What mattered were my parents feelings. Accepting mom and dad as they were and loving them despite their disabilities.
Amarillo, Texas (PRWEB) March 12, 2014
For Vicki Tapia, caring for her aging parents who suffered from Alzheimer’s and Parkinson’s disesase-related dementia, was an emotional journey that she never imagined taking. In her new memoir, Somebody Stole My Iron by Praeclarus Press, she opens up about the difficulties, pain and loss resulting from her family's experience. In addition, her memoir offers others a guide for how to navigate these waters within their own families. This engaging account offers useful information from experts within the field of Alzheimer's research, personal lessons the author learned along the way, and ideas/tips for managing the day-to-day ups and downs of dementia.
Someone Stole My Iron is a fresh, new voice in a sea of voices, calling out to readers to take seriously the magnitude of this devastating disease. Continued and comprehensive research into prevention and cures for dementia is imperative as the baby-boomer generation ages. Books that bring this awareness to the forefront are important and essential reading for everyone.
According to the Alzheimer’s Association, in 2012, 15.4 million caregivers provided an estimated 17.5 billion hours of unpaid care. Navigating the waters of dementia can be frightening, unleashing a myriad of emotions for everyone involved, precipitating anxiety and grief, anger and frustration, extreme sadness and feelings of hopelessness. It is becoming increasingly common to find baby boomers caring for their aging parents in today’s society. Often times families pull together their resources without much planning or notice, to ensure their loved ones receive necessary care. When sudden and unexpected situations such as these arise, those who take on the tremendous task of caring for their elderly parents tend to be burdened and struggle to cope for lack of resources and support networks. The emotional, physical and financial demands can leave caregivers feeling overwhelmed with sadness, fear, guilt, frustration and anger.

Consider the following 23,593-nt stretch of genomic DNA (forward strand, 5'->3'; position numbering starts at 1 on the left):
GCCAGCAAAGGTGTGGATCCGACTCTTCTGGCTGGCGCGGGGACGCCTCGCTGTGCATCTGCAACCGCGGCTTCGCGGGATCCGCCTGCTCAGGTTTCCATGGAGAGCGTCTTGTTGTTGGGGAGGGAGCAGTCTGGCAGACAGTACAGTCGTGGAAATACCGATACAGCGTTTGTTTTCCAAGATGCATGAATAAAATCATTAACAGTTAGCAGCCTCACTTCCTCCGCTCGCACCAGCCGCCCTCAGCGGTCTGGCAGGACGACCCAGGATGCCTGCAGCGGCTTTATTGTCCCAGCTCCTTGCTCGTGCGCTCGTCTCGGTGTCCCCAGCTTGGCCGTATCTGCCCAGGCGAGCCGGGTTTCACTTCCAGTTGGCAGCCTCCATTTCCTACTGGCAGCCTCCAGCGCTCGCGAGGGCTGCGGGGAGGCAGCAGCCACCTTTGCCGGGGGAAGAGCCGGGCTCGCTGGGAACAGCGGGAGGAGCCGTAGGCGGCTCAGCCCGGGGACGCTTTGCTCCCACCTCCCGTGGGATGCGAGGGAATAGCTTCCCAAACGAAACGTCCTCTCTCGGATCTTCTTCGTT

Vicki Tapia, a breastfeeding educator for over 30 years, found her energies redirected towards the other end of life when both her parents were diagnosed with dementia. She recently retired from the pediatric clinic where she has worked since 1989 to focus on writing and other as-yet undiscovered adventures. The mother of three grown children, and four grandchildren, she lives with her husband and Mini-Schnauzer in south central Montana.
Praeclarus Press is a small press specializing in women's health, founded by health psychologist, Kathleen Kendall-Tackett, Ph.D. Praeclarus features books, e-books, webinars, white papers, and art, and publishes work on all aspects of women's health. It is based in Amarillo, Texas.